Tower Hamlets Strategic Development Committee should therefore please refuse consent (under NPPF Para 133) or defer its decision to allow the applicant to revise the application to include the retention and proper repair of the repaired original roof and the surviving lower part of the original ventilation tower and its 1934 dome.
The structural engineer’s report states that the roof is “in sound condition”; and, although there have been repairs and replacements “over the life of the building”, it only needs localised repair. The new supersized roof (over the narrow 1855 main building and proposed back addition) is, therefore, only needed to provide a total of 18 flats on two attic floors. Whereas the repaired original roof with localize repairs could provide six flats on one attic floor.
Clearly, the Heritage Statement’s claims that “the roof suffered bomb damage and has been largely renovated…” (3.22) and the roof “retains very little of its original fabric” (5.13) are both gross exaggerations. Furthermore, the fact that some of its timbers are not original does not diminish its significance but illustrates its history as a WW2-damaged roof, which was sufficiently substantial for most of its timber roof trusses to survive.
The roof is not fully described in the list entry description (no.1433870) but this does not mean that it is the least significant part of the Grade 2 listed 1855 main building. The first reason for designation (listing) in the LED is “architectural interest: built to a dignified design in late C17 style”; and as the shallow roof with gentle slopes and a flat top is a characteristic feature of the 17th century country house style, the repaired original roof is a key element and very significant part of the Grade 2 listed 1855 main building.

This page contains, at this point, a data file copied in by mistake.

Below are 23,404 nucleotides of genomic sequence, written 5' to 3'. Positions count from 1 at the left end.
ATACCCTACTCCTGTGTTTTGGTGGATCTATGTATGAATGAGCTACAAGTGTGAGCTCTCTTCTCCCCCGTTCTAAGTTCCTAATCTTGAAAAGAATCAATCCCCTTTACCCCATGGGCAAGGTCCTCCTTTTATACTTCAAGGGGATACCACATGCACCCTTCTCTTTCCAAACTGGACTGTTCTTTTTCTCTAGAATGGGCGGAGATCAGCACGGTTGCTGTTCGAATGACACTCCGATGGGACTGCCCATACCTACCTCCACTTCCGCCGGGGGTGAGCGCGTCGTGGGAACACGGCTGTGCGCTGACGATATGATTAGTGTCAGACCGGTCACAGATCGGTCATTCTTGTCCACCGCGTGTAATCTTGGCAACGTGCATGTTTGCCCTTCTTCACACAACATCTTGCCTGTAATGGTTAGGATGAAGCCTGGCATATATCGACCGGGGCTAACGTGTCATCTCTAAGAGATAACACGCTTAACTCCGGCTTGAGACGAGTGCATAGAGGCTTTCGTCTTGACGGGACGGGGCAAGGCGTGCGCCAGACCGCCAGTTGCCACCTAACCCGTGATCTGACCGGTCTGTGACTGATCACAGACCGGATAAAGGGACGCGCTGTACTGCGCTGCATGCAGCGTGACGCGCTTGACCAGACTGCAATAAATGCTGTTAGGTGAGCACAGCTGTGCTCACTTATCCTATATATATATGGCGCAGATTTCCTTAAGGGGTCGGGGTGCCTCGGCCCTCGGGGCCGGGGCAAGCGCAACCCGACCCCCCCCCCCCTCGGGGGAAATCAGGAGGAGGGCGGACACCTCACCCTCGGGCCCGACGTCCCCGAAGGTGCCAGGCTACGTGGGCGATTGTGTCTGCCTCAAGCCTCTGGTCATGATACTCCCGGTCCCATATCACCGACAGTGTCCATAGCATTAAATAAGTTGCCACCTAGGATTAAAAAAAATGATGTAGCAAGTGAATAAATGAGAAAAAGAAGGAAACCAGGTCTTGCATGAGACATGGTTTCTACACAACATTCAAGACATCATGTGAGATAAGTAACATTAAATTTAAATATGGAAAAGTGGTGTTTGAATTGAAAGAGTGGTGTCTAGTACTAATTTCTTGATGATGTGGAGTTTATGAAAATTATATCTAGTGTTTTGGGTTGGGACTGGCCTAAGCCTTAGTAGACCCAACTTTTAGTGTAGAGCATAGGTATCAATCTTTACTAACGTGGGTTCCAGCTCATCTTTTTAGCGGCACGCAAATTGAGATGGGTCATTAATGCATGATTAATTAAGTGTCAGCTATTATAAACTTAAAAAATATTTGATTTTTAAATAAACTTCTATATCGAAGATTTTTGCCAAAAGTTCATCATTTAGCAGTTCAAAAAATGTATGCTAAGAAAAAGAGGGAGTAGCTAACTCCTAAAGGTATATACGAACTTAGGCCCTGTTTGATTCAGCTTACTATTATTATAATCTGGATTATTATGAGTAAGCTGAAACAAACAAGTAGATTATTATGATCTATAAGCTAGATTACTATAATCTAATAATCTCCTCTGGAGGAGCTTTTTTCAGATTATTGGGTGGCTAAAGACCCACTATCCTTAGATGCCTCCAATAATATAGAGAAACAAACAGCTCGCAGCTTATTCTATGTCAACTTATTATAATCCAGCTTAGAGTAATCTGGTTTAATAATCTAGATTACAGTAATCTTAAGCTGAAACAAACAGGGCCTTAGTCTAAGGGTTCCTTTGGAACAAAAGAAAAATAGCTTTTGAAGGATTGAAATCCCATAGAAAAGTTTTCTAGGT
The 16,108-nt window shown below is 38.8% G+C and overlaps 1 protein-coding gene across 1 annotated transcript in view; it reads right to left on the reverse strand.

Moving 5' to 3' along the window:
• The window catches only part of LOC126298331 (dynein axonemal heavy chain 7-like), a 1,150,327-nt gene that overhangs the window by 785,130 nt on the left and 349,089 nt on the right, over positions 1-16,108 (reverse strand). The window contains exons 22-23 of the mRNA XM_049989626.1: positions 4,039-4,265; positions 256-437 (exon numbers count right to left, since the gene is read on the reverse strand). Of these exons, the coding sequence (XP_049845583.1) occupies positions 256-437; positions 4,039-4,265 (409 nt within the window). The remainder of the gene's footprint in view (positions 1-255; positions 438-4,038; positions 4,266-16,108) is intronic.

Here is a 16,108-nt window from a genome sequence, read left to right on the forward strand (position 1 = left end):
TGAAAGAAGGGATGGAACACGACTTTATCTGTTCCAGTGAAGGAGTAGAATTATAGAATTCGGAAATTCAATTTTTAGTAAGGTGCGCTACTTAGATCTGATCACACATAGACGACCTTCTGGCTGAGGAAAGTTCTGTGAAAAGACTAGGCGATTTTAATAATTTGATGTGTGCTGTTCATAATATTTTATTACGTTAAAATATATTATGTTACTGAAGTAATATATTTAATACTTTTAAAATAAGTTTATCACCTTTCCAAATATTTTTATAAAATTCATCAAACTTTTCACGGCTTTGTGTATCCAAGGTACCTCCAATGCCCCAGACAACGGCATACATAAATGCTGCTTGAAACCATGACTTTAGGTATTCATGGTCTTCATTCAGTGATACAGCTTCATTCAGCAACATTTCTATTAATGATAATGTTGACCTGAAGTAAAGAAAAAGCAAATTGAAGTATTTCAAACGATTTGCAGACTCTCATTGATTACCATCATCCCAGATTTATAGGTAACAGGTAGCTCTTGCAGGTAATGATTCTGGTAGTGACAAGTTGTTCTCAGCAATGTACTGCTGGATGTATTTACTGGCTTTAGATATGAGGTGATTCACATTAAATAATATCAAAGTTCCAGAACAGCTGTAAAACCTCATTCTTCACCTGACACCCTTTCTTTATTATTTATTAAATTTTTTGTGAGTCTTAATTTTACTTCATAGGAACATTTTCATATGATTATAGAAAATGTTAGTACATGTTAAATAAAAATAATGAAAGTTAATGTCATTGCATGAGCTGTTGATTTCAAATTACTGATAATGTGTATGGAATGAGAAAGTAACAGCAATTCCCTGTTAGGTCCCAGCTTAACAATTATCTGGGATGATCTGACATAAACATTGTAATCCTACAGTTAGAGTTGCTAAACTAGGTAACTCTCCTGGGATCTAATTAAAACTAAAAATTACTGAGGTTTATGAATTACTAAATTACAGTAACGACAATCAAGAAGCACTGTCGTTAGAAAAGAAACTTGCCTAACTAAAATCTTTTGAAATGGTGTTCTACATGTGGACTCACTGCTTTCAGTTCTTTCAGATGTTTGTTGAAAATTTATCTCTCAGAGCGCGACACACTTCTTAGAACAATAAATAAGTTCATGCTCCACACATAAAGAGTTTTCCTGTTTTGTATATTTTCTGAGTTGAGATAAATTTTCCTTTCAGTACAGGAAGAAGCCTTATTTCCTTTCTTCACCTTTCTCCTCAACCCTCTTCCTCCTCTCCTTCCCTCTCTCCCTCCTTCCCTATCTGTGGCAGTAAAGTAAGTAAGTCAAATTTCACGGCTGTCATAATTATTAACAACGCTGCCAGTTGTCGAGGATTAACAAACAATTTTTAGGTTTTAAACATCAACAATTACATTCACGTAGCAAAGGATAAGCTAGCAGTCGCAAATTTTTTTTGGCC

In the applicant’s design and access statement section 05 it is claimed that the replacement roof “will not harm the listed building, and will enhance its appearance as a composition”. No real evidence is provided in support of the replacement roof’s design, nor the extent to which it “relates to the overall architectural composition”: as required by Historic England in its letter of 5th May 2016 (Heritage Statement pages 70-74). This letter also referred to a replacement roof in “the same style” as the existing roof and the need for a “taller, more steeply pitched roof to complement the architecture of the building”. Clearly, the applicant’s proposed replacement roof is not in the same style as the existing roof and would not complement the architecture of the building.
The ventilation tower is also a key element because it is the largest and the most visible surviving part of the Chest Hospital’s very sophisticated warming and ventilating system. This was designed to create the warm, dry microclimate thought necessary at the time for the treatment of pulmonary tuberculosis.